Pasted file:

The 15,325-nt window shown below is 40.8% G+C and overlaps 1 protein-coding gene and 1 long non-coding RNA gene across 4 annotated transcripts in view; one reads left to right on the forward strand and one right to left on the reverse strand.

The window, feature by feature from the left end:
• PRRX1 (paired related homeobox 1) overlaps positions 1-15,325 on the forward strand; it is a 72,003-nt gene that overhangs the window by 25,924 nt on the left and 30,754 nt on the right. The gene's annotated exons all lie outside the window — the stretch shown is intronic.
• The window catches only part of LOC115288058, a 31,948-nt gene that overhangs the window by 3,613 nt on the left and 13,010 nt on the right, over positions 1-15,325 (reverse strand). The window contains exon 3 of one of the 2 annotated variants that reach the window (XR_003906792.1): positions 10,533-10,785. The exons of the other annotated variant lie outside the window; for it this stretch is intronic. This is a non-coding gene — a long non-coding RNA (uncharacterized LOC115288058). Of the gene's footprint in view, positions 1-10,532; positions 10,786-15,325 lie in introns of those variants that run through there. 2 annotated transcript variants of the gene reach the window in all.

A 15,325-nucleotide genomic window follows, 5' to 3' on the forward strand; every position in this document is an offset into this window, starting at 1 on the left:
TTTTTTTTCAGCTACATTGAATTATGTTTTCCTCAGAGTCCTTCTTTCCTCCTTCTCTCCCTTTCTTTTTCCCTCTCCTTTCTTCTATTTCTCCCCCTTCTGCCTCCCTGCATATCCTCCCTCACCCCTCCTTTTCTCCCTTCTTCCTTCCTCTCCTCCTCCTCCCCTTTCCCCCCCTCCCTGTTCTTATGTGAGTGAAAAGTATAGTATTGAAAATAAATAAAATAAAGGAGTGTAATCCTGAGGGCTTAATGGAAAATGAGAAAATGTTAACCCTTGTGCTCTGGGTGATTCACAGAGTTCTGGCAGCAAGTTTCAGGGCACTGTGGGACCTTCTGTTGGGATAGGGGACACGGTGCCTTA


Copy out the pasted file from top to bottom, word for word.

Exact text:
The 15,325-nt window shown below is 40.8% G+C and overlaps 1 protein-coding gene and 1 long non-coding RNA gene across 4 annotated transcripts in view; one reads left to right on the forward strand and one right to left on the reverse strand.

The window, feature by feature from the left end:
• PRRX1 (paired related homeobox 1) overlaps positions 1-15,325 on the forward strand; it is a 72,003-nt gene that overhangs the window by 25,924 nt on the left and 30,754 nt on the right. The gene's annotated exons all lie outside the window — the stretch shown is intronic.
• The window catches only part of LOC115288058, a 31,948-nt gene that overhangs the window by 3,613 nt on the left and 13,010 nt on the right, over positions 1-15,325 (reverse strand). The window contains exon 3 of one of the 2 annotated variants that reach the window (XR_003906792.1): positions 10,533-10,785. The exons of the other annotated variant lie outside the window; for it this stretch is intronic. This is a non-coding gene — a long non-coding RNA (uncharacterized LOC115288058). Of the gene's footprint in view, positions 1-10,532; positions 10,786-15,325 lie in introns of those variants that run through there. 2 annotated transcript variants of the gene reach the window in all.

A 15,325-nucleotide genomic window follows, 5' to 3' on the forward strand; every position in this document is an offset into this window, starting at 1 on the left:
TTTTTTTTCAGCTACATTGAATTATGTTTTCCTCAGAGTCCTTCTTTCCTCCTTCTCTCCCTTTCTTTTTCCCTCTCCTTTCTTCTATTTCTCCCCCTTCTGCCTCCCTGCATATCCTCCCTCACCCCTCCTTTTCTCCCTTCTTCCTTCCTCTCCTCCTCCTCCCCTTTCCCCCCCTCCCTGTTCTTATGTGAGTGAAAAGTATAGTATTGAAAATAAATAAAATAAAGGAGTGTAATCCTGAGGGCTTAATGGAAAATGAGAAAATGTTAACCCTTGTGCTCTGGGTGATTCACAGAGTTCTGGCAGCAAGTTTCAGGGCACTGTGGGACCTTCTGTTGGGATAGGGGACACGGTGCCTTA